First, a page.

Look but don’t play.
Orfeo Mattar: Australia's rigid classification code is punishing videogamers and developers
07 Dec 09

This is a guest post by Orfeo Mattar

The video gaming industry is surrounded by controversy; indeed it would appear that it actively seek to court it in a bid to boost sales. This is the case with many of the biggest releases of the gaming calendar, including the critically acclaimed release of Modern Warfare 2, which was boosted by a controversial level in which the player assumed the role of a Russian terrorist.

However, whilst that controversy was global, in Australia it was a mere drop in a torrent of continual controversial decisions regarding video game classification. One recent such decision was the one made to deny classification to the original version of zombie game Left 4 Dead 2. This decision meant that the game could not be published in Australia, amounting to a form of state censorship. Whilst the game was eventually granted a classification it had to be passed through three versions before the review board finally granted it the top rating of MA15+.

The requirement for edits and changes must be challenged. No such requirement was made by, for example, the British Board of Film Classification, despite their review coming to similar conclusions as their counterparts at the CRB. Both boards found that the game was far too violent, and depicted violence in a manner that was far too realistic, to grant the game a rating which would allow legal minors to play. Yet, despite both boards coming to that conclusion, the game had to be changed before it could be sold in Australia. This is due to serious discrepancies in the classification of video games as opposed to other media and in particular the film industry. The CRB is unable to give any video game a rating above MA15+ despite there being a well-defined framework which allows for classifications of R18+ or above.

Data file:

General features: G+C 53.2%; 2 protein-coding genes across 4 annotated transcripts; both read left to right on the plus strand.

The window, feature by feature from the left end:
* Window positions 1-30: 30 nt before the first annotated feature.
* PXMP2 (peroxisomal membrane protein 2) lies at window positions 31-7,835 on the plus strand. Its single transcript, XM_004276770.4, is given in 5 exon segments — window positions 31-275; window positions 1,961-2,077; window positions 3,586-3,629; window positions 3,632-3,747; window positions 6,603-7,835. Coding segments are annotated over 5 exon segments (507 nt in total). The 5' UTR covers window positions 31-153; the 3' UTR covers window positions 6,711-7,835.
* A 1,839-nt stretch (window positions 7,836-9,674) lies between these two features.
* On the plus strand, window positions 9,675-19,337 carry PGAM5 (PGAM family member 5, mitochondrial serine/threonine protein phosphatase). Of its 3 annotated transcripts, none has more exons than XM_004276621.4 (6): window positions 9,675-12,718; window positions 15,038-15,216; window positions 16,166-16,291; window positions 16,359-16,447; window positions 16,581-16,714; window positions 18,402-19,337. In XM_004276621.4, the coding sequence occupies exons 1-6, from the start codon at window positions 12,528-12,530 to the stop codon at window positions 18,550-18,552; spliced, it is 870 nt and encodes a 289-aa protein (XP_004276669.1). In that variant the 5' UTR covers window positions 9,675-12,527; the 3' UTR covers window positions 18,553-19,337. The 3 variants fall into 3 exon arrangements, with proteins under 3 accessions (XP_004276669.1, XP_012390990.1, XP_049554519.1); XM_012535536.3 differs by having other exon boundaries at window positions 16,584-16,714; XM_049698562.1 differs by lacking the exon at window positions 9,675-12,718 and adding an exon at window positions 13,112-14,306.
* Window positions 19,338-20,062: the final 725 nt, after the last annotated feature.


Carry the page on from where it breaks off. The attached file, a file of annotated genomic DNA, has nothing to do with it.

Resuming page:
There is a serious problem with the Australian legislation; a flaw which is stopping game developers from pushing the boundaries of their art. This must be changed so that the CRB can work without being forced to act as a state censor. It bears noting that the decision of the CRB on Left 4 Dead 2 made special note that the general theme of the game was not considered unacceptable.